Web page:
In the drawing, like numbers refer to like parts, and for the purposes of explication, set forth below are the numbered parts of this improved LIGHT EMITTING DIODE BLOWN CIRCUIT BREAKER INDICATOR:
10 case of circuit breaker
12 handle edge of 10
14 manually operating handle in "ON" position
14' handle 14 in "OFF" position
14-B.P. handle 14 in blown position
16 fixed contact on 18
18 line terminal clip
20 movable contact on 22
22 contact carrier, in circuit completing position
24 trip arm
24' trip arm in contact position with 56 (FIGS. 3 and 4)
26 pivot for 24
28 overcenter tension spring
30 pivot point
32 load terminal connecting screw in 34
34 bus bar
36 fastening for 34 in case 10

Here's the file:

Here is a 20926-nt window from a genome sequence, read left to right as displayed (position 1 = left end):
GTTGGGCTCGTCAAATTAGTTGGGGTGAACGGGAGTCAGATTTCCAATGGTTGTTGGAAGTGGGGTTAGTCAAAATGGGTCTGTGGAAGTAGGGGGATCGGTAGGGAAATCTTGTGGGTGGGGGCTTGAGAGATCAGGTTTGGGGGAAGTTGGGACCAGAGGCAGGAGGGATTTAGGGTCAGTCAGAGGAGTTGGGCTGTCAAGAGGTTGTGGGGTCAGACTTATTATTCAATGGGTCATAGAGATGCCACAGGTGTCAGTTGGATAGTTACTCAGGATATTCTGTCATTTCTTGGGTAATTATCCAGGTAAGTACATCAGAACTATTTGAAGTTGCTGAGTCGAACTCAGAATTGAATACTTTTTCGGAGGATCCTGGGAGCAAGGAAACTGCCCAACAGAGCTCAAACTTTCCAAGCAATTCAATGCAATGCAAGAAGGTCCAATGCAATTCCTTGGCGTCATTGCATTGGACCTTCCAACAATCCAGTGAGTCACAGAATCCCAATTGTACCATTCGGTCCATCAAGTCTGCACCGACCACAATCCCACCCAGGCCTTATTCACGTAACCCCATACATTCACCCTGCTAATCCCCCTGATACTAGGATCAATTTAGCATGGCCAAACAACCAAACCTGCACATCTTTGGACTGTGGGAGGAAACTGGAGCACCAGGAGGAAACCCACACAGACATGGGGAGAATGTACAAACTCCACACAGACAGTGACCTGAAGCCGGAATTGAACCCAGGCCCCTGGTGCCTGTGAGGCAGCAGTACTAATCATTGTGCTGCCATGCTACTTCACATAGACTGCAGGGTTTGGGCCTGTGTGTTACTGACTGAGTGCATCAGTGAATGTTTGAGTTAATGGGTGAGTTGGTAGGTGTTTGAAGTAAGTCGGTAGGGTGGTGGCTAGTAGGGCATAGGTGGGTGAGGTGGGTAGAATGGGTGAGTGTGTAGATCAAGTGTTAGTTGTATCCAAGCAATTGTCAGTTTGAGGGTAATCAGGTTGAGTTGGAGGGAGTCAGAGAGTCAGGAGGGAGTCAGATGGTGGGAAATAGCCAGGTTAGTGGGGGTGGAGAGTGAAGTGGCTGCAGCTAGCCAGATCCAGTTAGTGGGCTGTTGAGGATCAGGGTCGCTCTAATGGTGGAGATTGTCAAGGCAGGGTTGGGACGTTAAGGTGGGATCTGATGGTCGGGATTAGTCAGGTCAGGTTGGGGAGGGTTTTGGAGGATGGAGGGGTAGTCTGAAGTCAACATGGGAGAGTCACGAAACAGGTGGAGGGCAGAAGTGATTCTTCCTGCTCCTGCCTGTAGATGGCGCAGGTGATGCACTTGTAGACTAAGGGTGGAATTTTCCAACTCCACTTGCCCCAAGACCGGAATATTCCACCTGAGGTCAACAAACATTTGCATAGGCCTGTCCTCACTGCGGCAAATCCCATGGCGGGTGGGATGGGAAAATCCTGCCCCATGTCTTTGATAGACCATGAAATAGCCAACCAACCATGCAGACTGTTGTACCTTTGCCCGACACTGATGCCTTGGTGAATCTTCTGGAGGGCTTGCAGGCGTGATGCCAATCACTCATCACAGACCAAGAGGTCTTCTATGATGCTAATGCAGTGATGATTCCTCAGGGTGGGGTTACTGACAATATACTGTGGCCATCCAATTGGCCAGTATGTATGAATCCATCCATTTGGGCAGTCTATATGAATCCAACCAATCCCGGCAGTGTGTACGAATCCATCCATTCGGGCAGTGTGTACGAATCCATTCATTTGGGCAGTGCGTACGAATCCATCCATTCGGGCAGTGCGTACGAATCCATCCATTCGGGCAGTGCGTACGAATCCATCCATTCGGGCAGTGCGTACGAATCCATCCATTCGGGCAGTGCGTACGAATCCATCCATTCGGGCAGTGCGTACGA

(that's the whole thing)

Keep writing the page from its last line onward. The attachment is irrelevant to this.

38 thermal responsive bimetallic latching member
40 flexible conductor from 38 to 22
42 insulated conductor from 16 to 44
46 conductor from 44 to L.E.D. connector 48
48 L.E.D. connector
52 conductor from 50 to a contact carrying arm 54
54 contact carrying arm
56 contact on 54
62 magnetic coil
64 contact at end of 60
Although this invention has been described in considerable detail, such description is intended as being illustrative rather than limiting, since the invention may be variously embodied within the scope of what is claimed.